Oscar de la Torre: The Towering Inferno: Fire and Globalization in Amazonia

The People of the River by Oscar de la TorreToday we welcome a guest post from Oscar de la Torre, author of The People of the River: Nature and Identity in Black Amazonia, 1835-1945published last fall by UNC Press.

In this history of the black peasants of Amazonia, Oscar de la Torre focuses on the experience of African-descended people navigating the transition from slavery to freedom. He draws on social and environmental history to connect them intimately to the natural landscape and to Indigenous peoples. Relying on this world as a repository for traditions, discourses, and strategies that they retrieved especially in moments of conflict, Afro-Brazilians fought for autonomous communities and developed a vibrant ethnic identity that supported their struggles over labor, land, and citizenship.

The People of the River is available in both paperback and ebook editions.


The Towering Inferno: Fire and Globalization in Amazonia

In the 1974 disaster movie, The Towering Inferno, a roaring fire broke out in a 138-stories-high skyscraper just as it was being dedicated in a lavish and flamboyant ceremony. Somewhat concealed amidst all the suspense and the spectacular drama of the burning tower was a subtle message about how ostentation and the pursuit of profit should never come before safety and responsible planning, a lesson that almost half a century later seems to have fallen on deaf ears. During this past August, close to 30,000 fires have been counted in the Amazon basin, engulfing entire areas of the forest and covering with black clouds the skies of cities including São Paulo, Brazil’s economic capital, located about 600 miles away from Amazonia, the largest tropical forest in the world.

Active fire detections in South America as observed by NASA instruments August 15-22, 2019. Source: NASA Earth Observatory.

Since homo sapiens arrived in the Amazon region 13,000 or so years ago, slash and burn agriculture has always been used as the default method for practicing agriculture there. However, in the last century, the arrival of agribusiness—especially soy cultivation and the expansion of large-scale cattle ranching—and the repeated colonization projects carried out by the Brazilian, Bolivian, Colombian, and Peruvian governments have accelerated traditional rates of deforestation. There are more western-style farmers, agribusinesses, ranches, and mines in Amazonia now than ever before, which naturally increases the pressure to clear new areas of the forest.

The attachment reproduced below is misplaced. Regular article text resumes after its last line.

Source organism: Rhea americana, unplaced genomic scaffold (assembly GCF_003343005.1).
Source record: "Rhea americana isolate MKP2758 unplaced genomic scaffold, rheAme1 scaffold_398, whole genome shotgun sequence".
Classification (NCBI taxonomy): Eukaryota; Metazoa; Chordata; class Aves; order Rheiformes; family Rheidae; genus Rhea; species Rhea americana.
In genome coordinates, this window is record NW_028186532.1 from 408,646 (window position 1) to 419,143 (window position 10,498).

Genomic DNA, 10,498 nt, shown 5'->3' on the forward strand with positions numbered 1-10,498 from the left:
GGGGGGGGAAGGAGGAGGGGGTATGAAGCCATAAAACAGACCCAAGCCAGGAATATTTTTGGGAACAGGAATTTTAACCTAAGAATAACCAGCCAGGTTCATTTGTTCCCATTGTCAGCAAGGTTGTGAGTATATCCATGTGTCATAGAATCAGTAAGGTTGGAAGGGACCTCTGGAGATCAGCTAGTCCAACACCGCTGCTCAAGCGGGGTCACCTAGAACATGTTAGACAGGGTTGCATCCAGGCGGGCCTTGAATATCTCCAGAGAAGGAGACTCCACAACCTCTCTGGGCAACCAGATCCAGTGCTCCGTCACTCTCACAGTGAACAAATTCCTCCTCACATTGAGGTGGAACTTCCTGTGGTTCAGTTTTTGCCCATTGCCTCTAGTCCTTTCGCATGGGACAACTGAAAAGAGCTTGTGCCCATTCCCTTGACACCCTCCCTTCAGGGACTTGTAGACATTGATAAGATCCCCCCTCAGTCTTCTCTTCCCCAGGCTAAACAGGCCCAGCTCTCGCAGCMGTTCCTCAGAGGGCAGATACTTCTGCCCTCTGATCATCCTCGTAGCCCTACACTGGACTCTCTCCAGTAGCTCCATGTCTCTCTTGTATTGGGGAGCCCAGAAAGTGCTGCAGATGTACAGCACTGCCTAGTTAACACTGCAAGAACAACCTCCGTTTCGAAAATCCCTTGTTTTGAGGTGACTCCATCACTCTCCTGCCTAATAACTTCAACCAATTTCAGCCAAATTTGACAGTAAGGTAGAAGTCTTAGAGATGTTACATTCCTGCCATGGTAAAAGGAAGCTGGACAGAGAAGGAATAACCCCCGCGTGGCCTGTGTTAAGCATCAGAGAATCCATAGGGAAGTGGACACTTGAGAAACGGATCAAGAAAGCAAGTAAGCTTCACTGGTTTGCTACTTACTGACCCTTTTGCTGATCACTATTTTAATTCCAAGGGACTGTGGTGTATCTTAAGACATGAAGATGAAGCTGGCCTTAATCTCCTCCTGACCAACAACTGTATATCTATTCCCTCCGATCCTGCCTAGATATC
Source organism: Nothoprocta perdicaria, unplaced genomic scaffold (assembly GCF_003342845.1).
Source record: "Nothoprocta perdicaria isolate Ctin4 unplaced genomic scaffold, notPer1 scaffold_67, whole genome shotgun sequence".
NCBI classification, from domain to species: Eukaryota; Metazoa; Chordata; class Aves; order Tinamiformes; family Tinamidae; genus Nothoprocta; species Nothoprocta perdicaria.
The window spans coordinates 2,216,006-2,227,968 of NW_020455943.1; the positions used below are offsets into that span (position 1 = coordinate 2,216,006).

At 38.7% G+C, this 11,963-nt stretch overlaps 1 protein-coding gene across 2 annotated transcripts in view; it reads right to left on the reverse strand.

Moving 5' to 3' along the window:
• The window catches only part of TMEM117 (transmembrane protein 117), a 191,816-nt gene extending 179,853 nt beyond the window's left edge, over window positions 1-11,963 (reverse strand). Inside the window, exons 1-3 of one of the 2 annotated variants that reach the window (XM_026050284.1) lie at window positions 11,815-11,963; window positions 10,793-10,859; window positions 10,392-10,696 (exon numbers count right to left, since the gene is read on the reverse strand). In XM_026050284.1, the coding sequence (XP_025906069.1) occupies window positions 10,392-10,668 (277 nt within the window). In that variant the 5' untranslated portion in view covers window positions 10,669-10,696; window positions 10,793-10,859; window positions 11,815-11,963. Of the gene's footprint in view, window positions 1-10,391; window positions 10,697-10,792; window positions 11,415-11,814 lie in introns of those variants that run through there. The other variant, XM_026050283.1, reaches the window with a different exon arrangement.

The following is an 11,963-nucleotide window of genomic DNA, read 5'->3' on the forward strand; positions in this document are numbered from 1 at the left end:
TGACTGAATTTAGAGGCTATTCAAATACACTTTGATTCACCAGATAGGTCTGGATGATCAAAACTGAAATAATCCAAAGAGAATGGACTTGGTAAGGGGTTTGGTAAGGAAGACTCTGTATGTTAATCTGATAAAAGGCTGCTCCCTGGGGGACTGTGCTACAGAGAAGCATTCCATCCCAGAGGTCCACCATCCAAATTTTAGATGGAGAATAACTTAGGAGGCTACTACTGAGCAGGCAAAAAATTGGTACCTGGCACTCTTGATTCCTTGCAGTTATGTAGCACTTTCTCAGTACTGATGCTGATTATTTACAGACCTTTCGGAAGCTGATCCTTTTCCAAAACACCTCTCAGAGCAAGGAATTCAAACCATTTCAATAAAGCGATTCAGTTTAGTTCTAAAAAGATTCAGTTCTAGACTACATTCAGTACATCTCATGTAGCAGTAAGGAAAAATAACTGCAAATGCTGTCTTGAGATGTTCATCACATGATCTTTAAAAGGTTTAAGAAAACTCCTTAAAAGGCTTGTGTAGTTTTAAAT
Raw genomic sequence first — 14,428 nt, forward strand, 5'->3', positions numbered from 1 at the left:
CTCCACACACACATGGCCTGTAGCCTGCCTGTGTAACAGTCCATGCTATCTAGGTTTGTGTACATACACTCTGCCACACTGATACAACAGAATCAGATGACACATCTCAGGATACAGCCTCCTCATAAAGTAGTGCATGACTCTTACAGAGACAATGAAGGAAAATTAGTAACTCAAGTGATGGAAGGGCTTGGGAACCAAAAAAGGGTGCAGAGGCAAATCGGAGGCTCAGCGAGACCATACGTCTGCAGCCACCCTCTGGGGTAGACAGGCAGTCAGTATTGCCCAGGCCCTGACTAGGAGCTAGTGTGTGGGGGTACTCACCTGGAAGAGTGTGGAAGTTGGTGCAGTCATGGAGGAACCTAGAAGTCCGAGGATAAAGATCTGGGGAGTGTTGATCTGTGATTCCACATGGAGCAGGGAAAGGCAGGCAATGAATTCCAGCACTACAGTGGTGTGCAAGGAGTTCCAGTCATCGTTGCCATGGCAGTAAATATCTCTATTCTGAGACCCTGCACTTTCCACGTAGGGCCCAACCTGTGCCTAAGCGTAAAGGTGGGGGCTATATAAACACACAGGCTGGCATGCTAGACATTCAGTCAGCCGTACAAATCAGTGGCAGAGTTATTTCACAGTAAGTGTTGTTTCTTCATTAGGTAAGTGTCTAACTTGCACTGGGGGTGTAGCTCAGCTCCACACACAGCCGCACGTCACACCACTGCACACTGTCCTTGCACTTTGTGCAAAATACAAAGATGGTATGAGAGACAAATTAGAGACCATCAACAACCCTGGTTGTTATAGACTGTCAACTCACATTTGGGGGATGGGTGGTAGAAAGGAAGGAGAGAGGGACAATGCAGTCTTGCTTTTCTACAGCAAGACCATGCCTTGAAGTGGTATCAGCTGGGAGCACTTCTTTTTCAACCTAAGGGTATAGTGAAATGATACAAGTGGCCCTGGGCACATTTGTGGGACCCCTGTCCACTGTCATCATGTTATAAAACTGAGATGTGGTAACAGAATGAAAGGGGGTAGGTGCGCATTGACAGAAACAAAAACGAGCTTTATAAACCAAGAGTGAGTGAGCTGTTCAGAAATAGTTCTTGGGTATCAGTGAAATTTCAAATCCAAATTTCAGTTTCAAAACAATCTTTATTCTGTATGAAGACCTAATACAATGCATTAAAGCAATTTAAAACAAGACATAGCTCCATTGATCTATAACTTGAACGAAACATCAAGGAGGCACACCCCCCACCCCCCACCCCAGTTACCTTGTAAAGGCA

That these economic activities put pressure on the forest is normal in the capitalist systems that are prevalent throughout the Americas. Governments can, however, ease such pressures by supervising deforestation, slowing it down, demarcating areas to be kept as uncultivated forest, and relying on native populations (including indigenous peoples, descendants of maroons, rubber tappers, and others) to manage the forest in a sustainable way.

The problem is that the current presidential administration of Brazil (and those of surrounding countries too) are actually doing the opposite.

Last year the administration of far-right Brazilian President Jair Bolsonaro slashed the budgets for fire prevention and control by 38%–and then announced that it would use the largest international fund meant to prevent and control deforestation to compensate businesses whose lands were affected by the demarcation of natural reservations and other protected areas.

The former governmental administrations of the Brazilian Workers Party (WP; known as PT in Portuguese) had a mixed record in fighting deforestation. While they approved big colonization projects, such as the Xingu River’s Belo Monte dam, they also created new reservations for traditional populations (including the black peasants of Amazonia, the subject of my new UNC Press book, The People of the River: Nature and Identity in Black Amazonia, 1835–1945). They also enhanced mechanisms of deforestation control and strengthened collaboration with international institutions and NGOs devoted to sustainability and the preservation of Amazonia.  Thanks to those efforts, during the 1980s and 1990s, twenty thousand square kilometers of forest were cleared on average every year; but by 2009, the WP had cut that rate by about 66%, to about 7,000 km2 per year.

That success, though limited, proves that deforestation can be prevented and controlled. While it would be simplistic to say that it will ever stop completely—as it is inherent to the lifestyle of local rural populations—it can be managed in a sustainable way. Doing so demands really firm oversight and control in preventing the illegal clearing of forested lands, preserving the integrity of protected areas, and controlling the expansion of agribusiness. Without such policies, Amazonia will indeed become a towering inferno, a pile of smoldering ashes reminding us of the price we paid for giving profit precedence over sustainability.


Oscar de la Torre is Associate Professor of Africana and Latin American studies at the University of North Carolina at Charlotte.